The New Orleans Jazz Orchestra (NOJO) under the direction of drummer Adonis Rose issues its second release, cementing the city’s French connection on a 10-song collaboration, Petite Fleur, with French vocalist, turned Crescent City resident Cyrille Aimée. It was she who was the impetus for the project, explaining that she’d like to work with the18=piece big band, exploring the relationship between the city and her native country. Aimée penned just one song, but the nine others are standards from familiar composers from both side of the pond such as Sidney Bechet, Michel Legrand, Django Reinhardt, and Jelly Roll Morton.
Traditional jazz buffs will recognize Sidney Bechet’s opening title track. Bechet is, of course, a NOLA native who settled in France before writing this international hit, arranged by saxophonist Ricardo Pascal, who plays the beautiful soprano solo. His arrangement is a dark, smoky rhumba, giving it a subtle Spanish musical flair while Aimée sings the lyrics in French. Aimée continues to sing in French for the crooning, sultry ballad, Michel Legrand’s “What Are You Doing the Rest of Your Life,” which highlights her deft phrasing and shifting dynamics. She then turns to the New Orleans funeral dirge arrangement of Danish expatriate turned French citizen Georges Ulmer for “Si Tu Savias.” The trumpet soloist on the former is Ashlin Parker and Kevin Lewis steps forward in the latter.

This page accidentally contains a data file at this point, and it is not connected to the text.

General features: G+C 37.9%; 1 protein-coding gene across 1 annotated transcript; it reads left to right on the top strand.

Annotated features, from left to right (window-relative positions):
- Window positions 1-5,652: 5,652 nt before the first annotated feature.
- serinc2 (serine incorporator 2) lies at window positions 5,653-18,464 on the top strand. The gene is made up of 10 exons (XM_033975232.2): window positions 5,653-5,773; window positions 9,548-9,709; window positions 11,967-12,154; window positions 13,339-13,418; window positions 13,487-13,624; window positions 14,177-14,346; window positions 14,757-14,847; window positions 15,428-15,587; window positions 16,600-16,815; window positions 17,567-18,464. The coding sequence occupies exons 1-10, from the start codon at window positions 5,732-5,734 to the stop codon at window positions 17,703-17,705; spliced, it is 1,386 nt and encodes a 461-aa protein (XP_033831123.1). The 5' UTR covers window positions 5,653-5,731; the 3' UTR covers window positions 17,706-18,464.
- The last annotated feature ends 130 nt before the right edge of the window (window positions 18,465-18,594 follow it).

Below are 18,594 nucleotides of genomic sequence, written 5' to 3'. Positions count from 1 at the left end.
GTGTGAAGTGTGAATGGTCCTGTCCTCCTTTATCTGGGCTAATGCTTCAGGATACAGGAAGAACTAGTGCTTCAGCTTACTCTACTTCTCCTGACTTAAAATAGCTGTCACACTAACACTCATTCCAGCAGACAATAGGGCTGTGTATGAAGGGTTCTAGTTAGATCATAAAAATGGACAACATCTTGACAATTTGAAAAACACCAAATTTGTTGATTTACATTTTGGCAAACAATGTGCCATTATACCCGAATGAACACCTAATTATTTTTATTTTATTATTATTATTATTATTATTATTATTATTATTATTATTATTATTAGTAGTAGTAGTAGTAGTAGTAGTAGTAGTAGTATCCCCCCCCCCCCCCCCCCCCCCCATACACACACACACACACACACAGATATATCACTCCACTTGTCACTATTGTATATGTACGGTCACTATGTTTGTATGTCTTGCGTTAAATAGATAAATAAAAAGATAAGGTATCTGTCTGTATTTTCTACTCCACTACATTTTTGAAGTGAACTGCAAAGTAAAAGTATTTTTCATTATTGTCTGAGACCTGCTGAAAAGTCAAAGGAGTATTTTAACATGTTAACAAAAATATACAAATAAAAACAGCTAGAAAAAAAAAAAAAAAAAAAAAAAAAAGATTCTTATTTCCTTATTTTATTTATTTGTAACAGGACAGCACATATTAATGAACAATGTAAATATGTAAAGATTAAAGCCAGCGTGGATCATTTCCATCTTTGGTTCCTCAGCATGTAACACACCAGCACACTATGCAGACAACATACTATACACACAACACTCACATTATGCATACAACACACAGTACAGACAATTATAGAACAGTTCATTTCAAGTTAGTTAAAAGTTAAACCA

The vocalist and orchestra then shift into Fats Domino mode with lyrics sung in English for “I Don’t Hurt Anymore,” led by the growling trombone of Terrance Taplin. The vocalist is the major soloist on several tunes, and as the consummate jazz singer she scats on “In the Land of Beginning Again,” “On a Clear Day,” and “Undecided.” As throughout, the vocalist and the orchestra are the main attractions, but the orchestra is especially in the forefront for these three. The gorgeous, sweeping “Crazy He Calls Me’ features a solo from pianist Victor Atkins while the orchestra swells behind Aimée, who is again in sultry mode. The smooth becomes instantly gritty with the Jelly Roll Morton classic, where tenorist Ed Peterson gets deep and a host of voices contribute to the party vibe as the featured vocalist lays out. The furious tempo of “Undecided” segues to Aimée’s original “Down,” which is a song about her move to New Orleans. Belying its title, the music is bouncy and bright, punctuated by a spirited exchange between trumpeters Parker and John Michael Bradford.
You may have already heard the digital version released on September 24th, but the physicals are due on October 15th. This is a lively, well-crafted album, highlighting the best of a versatile, engaging vocalist bringing out the best in the big band, and allowing enough space for vigorous soloing as well.
- Jim Hynes